Watching Chopped leaves a lot of questions since while there’s a good idea of what’s going on and how the production team handles it there’s still the idea that there’s more going on than the viewers are allowed to see. That make sense to be honest considering that revealing too much might destroy the whole idea of the show. But as the host, Ted Allen, has gone on to explain, there are some parts of the show that aren’t shown on purpose and there some that are kind of just pushed to the side. The questions that he and some of the judges no doubt hear on a constant basis are what he’s decided to answer, at least a few of them, as after watching the show for so long it seems that fans do want to know just what’s going on and why thing are the way they are.
Who’s going to win?
A lot of people pick their favorites as they watch the chefs enter the kitchen, either from their attitude or their list of accomplishments. You can’t ever tell everything from the way a person walks or how they talk, but the general idea is that those who allow their attitude to lead them into the kitchen don’t always come off so well. Those with the best resume don’t always succeed and those that are the penultimate underdogs can come from behind and knock even the best chefs off if they keep themselves in the game and their minds on what they’re doing. One great thing about the show is that it is based on merit and what the chefs manage to accomplish, it’s not a predetermined thing. There’s no favoritism among chefs, save for the viewers, and the judges are being as fair as they can be in terms of the taste, appearance, and overall presentation.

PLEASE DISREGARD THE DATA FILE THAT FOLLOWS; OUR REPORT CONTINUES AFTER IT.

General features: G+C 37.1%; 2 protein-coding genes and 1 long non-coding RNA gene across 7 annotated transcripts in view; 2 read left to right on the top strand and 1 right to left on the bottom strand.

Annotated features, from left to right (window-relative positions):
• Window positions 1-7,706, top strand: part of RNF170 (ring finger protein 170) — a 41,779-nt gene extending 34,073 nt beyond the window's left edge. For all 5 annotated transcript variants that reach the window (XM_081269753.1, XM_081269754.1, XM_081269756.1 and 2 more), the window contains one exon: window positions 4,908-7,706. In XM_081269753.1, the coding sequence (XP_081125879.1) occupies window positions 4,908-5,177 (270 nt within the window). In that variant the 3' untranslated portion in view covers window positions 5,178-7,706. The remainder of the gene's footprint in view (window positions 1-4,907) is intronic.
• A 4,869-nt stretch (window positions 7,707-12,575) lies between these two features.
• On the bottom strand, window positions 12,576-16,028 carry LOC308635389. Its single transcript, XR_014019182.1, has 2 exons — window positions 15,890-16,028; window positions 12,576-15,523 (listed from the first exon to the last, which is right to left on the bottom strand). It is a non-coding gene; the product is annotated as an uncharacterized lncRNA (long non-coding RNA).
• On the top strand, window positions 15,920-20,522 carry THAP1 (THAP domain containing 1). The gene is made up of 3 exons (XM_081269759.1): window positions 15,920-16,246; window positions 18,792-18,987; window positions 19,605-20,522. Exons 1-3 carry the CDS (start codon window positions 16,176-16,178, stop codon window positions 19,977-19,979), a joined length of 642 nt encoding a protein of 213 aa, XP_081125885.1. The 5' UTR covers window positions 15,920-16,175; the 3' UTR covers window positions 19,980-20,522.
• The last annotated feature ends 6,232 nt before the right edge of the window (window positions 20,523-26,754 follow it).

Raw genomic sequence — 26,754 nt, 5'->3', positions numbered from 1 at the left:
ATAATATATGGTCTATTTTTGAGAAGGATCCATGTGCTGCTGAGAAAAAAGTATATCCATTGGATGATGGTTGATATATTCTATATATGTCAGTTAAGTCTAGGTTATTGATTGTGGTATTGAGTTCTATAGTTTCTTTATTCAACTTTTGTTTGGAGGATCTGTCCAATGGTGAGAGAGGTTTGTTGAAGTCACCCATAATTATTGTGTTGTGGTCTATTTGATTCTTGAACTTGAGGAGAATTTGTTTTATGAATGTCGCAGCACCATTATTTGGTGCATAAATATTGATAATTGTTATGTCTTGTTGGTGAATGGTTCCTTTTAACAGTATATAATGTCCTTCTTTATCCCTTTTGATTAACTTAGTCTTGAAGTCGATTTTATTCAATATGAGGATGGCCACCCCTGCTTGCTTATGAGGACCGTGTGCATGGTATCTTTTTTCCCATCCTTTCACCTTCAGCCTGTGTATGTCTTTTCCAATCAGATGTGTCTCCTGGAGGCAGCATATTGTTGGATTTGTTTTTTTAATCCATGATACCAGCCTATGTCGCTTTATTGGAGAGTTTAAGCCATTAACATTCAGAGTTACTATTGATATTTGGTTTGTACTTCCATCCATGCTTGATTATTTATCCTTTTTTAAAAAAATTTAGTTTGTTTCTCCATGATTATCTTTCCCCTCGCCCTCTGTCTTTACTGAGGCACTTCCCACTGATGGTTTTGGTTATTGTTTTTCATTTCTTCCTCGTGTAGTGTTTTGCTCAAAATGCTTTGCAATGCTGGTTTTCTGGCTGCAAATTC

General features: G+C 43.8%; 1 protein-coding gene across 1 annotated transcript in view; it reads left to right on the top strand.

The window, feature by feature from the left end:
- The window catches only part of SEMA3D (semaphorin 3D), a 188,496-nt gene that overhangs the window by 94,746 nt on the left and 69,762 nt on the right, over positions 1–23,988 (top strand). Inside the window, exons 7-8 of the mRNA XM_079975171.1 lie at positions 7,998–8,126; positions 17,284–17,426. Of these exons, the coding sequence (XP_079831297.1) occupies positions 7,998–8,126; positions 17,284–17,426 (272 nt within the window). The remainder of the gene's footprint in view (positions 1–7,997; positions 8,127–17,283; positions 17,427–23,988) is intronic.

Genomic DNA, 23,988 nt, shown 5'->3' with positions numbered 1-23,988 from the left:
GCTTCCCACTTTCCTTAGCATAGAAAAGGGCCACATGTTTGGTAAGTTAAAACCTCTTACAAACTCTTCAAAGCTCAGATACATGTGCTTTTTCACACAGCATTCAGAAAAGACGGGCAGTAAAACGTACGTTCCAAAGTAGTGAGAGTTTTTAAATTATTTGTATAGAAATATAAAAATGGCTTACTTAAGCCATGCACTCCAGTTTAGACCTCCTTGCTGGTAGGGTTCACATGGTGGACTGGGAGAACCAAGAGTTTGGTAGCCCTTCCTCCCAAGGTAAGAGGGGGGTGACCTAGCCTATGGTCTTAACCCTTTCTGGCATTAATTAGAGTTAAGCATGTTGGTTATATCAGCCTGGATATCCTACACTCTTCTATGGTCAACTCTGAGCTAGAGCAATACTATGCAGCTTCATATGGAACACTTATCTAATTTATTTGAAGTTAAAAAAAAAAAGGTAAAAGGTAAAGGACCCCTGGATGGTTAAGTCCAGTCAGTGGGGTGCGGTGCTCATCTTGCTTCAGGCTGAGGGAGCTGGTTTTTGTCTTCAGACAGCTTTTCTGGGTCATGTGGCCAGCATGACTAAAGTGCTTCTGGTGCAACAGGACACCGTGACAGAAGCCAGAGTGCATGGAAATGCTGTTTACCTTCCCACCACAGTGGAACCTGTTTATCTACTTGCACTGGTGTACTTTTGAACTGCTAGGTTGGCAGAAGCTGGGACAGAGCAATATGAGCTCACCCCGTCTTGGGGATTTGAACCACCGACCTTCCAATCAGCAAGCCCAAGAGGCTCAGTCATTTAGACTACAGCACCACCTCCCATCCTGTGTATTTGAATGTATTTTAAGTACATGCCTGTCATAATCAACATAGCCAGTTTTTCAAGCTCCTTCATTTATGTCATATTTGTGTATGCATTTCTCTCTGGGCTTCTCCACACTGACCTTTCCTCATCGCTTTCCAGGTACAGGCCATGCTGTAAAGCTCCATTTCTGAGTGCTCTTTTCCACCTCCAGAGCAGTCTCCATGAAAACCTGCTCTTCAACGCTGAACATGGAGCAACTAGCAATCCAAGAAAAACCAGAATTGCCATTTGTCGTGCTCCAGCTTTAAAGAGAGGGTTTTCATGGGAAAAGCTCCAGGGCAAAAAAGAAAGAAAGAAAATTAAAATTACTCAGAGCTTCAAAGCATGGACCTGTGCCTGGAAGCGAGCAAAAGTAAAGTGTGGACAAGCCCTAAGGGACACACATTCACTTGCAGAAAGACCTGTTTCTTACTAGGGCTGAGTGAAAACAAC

The basket ingredients are about as random as they can get.
You might see an ingredient that’s duplicated every now and again, meaning it’s been on the show before but not for a while. But with thousands of ingredients in circulation for the show it’s only a matter of time before they come up with the same thing for a different basket now and again. This is usually remedied pretty quickly before the show goes on however, and the combinations within the baskets are likely to be just as unknown and hard to deal with as any other combo that’s ever been seen. Some of the ingredients are considered a bit freaky and out of the norm, but the chefs have managed to do what they can with them.
The show’s ingredients do make sense from a cultural standpoint.
Such things as eels, snakes, pig tongue, goat’s head, and so on and so forth might seem like they’re way out of left field for a lot of competitors since in America there are still things that make a lot of people wrinkle their noses and wonder just what in the world the producers are thinking. But from a cultural standpoint some of these foods make a good deal of sense considering that around the world the taste pallet of each society does differ quite a bit. It might amaze Americans that some of our delicacies that seem so normal are looked at in wonder by those around the globe, just as a lot of us might look at something like mealworms and pig blood with something approaching disgust.
The fourth plate of food isn’t consumed.
The fourth plate isn’t for Ted, in fact no one gets to touch it since the three plates are for the judges and no one else. Instead, the fourth plate is for the presentation that you get to see on screen and then to hide under the cloche before being revealed as the person that was chopped. Also, the plate of food is sitting around for nearly two and a half hours after it’s been cooked, so eating it wouldn’t be a good idea since it’s not put in the fridge or even kept warm. It’s for presentation only, and while it’s kind of a waste of food it’s for the overall presentation to show what the chef accomplished.